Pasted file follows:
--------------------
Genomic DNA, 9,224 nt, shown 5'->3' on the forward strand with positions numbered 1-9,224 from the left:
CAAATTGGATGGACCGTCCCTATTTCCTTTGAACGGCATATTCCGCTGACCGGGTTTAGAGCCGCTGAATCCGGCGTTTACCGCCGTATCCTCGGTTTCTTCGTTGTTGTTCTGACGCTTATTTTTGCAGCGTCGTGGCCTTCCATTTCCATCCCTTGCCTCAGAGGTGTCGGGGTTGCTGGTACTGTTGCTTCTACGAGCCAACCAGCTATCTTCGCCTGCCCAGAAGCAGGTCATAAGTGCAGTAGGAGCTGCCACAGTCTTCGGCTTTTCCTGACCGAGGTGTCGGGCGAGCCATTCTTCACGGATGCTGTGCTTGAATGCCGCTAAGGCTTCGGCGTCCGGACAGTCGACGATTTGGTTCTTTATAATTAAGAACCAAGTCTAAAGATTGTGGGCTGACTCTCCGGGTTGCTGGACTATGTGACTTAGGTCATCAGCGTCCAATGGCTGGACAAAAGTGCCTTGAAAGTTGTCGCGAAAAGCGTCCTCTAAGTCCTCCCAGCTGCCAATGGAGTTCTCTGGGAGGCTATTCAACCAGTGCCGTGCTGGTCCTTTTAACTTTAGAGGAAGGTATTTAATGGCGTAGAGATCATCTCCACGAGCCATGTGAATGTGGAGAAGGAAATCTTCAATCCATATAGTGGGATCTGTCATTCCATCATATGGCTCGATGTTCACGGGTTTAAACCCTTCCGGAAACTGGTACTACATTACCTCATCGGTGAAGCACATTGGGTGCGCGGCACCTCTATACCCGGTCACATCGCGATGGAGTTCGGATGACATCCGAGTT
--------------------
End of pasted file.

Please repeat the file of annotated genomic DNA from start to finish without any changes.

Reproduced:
Genomic DNA, 9,224 nt, shown 5'->3' on the forward strand with positions numbered 1-9,224 from the left:
CAAATTGGATGGACCGTCCCTATTTCCTTTGAACGGCATATTCCGCTGACCGGGTTTAGAGCCGCTGAATCCGGCGTTTACCGCCGTATCCTCGGTTTCTTCGTTGTTGTTCTGACGCTTATTTTTGCAGCGTCGTGGCCTTCCATTTCCATCCCTTGCCTCAGAGGTGTCGGGGTTGCTGGTACTGTTGCTTCTACGAGCCAACCAGCTATCTTCGCCTGCCCAGAAGCAGGTCATAAGTGCAGTAGGAGCTGCCACAGTCTTCGGCTTTTCCTGACCGAGGTGTCGGGCGAGCCATTCTTCACGGATGCTGTGCTTGAATGCCGCTAAGGCTTCGGCGTCCGGACAGTCGACGATTTGGTTCTTTATAATTAAGAACCAAGTCTAAAGATTGTGGGCTGACTCTCCGGGTTGCTGGACTATGTGACTTAGGTCATCAGCGTCCAATGGCTGGACAAAAGTGCCTTGAAAGTTGTCGCGAAAAGCGTCCTCTAAGTCCTCCCAGCTGCCAATGGAGTTCTCTGGGAGGCTATTCAACCAGTGCCGTGCTGGTCCTTTTAACTTTAGAGGAAGGTATTTAATGGCGTAGAGATCATCTCCACGAGCCATGTGAATGTGGAGAAGGAAATCTTCAATCCATATAGTGGGATCTGTCATTCCATCATATGGCTCGATGTTCACGGGTTTAAACCCTTCCGGAAACTGGTACTACATTACCTCATCGGTGAAGCACATTGGGTGCGCGGCACCTCTATACCCGGTCACATCGCGATGGAGTTCGGATGACATCCGAGTT